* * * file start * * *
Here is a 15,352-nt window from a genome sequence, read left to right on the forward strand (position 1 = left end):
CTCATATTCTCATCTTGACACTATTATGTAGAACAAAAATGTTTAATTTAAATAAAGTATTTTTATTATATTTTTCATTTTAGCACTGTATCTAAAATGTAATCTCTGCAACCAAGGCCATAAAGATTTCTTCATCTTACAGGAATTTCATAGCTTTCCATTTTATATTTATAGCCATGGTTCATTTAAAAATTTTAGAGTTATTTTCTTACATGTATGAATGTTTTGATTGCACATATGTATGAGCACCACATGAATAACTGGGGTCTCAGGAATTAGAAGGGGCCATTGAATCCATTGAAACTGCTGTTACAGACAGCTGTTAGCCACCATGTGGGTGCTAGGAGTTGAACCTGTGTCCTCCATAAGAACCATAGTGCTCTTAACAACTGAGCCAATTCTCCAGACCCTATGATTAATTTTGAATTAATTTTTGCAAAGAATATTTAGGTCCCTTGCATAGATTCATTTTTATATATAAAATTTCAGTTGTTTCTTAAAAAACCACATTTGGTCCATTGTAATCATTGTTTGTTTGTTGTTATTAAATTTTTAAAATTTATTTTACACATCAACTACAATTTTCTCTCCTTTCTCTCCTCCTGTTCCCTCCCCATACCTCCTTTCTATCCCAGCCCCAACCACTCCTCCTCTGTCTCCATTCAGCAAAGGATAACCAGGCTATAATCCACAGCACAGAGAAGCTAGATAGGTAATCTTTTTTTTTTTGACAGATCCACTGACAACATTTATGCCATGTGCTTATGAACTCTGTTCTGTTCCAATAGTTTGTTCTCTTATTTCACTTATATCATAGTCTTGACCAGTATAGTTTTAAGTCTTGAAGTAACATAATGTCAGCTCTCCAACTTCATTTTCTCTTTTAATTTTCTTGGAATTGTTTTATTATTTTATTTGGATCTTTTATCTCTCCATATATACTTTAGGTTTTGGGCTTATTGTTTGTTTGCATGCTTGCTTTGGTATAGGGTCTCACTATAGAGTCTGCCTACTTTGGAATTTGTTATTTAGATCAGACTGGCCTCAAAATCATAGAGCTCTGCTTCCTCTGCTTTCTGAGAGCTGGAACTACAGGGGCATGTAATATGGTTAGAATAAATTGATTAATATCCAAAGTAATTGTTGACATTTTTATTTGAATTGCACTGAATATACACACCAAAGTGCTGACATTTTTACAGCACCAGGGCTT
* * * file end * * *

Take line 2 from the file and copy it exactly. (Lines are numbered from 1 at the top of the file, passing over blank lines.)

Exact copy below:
CTCATATTCTCATCTTGACACTATTATGTAGAACAAAAATGTTTAATTTAAATAAAGTATTTTTATTATATTTTTCATTTTAGCACTGTATCTAAAATGTAATCTCTGCAACCAAGGCCATAAAGATTTCTTCATCTTACAGGAATTTCATAGCTTTCCATTTTATATTTATAGCCATGGTTCATTTAAAAATTTTAGAGTTATTTTCTTACATGTATGAATGTTTTGATTGCACATATGTATGAGCACCACATGAATAACTGGGGTCTCAGGAATTAGAAGGGGCCATTGAATCCATTGAAACTGCTGTTACAGACAGCTGTTAGCCACCATGTGGGTGCTAGGAGTTGAACCTGTGTCCTCCATAAGAACCATAGTGCTCTTAACAACTGAGCCAATTCTCCAGACCCTATGATTAATTTTGAATTAATTTTTGCAAAGAATATTTAGGTCCCTTGCATAGATTCATTTTTATATATAAAATTTCAGTTGTTTCTTAAAAAACCACATTTGGTCCATTGTAATCATTGTTTGTTTGTTGTTATTAAATTTTTAAAATTTATTTTACACATCAACTACAATTTTCTCTCCTTTCTCTCCTCCTGTTCCCTCCCCATACCTCCTTTCTATCCCAGCCCCAACCACTCCTCCTCTGTCTCCATTCAGCAAAGGATAACCAGGCTATAATCCACAGCACAGAGAAGCTAGATAGGTAATCTTTTTTTTTTTGACAGATCCACTGACAACATTTATGCCATGTGCTTATGAACTCTGTTCTGTTCCAATAGTTTGTTCTCTTATTTCACTTATATCATAGTCTTGACCAGTATAGTTTTAAGTCTTGAAGTAACATAATGTCAGCTCTCCAACTTCATTTTCTCTTTTAATTTTCTTGGAATTGTTTTATTATTTTATTTGGATCTTTTATCTCTCCATATATACTTTAGGTTTTGGGCTTATTGTTTGTTTGCATGCTTGCTTTGGTATAGGGTCTCACTATAGAGTCTGCCTACTTTGGAATTTGTTATTTAGATCAGACTGGCCTCAAAATCATAGAGCTCTGCTTCCTCTGCTTTCTGAGAGCTGGAACTACAGGGGCATGTAATATGGTTAGAATAAATTGATTAATATCCAAAGTAATTGTTGACATTTTTATTTGAATTGCACTGAATATACACACCAAAGTGCTGACATTTTTACAGCACCAGGGCTT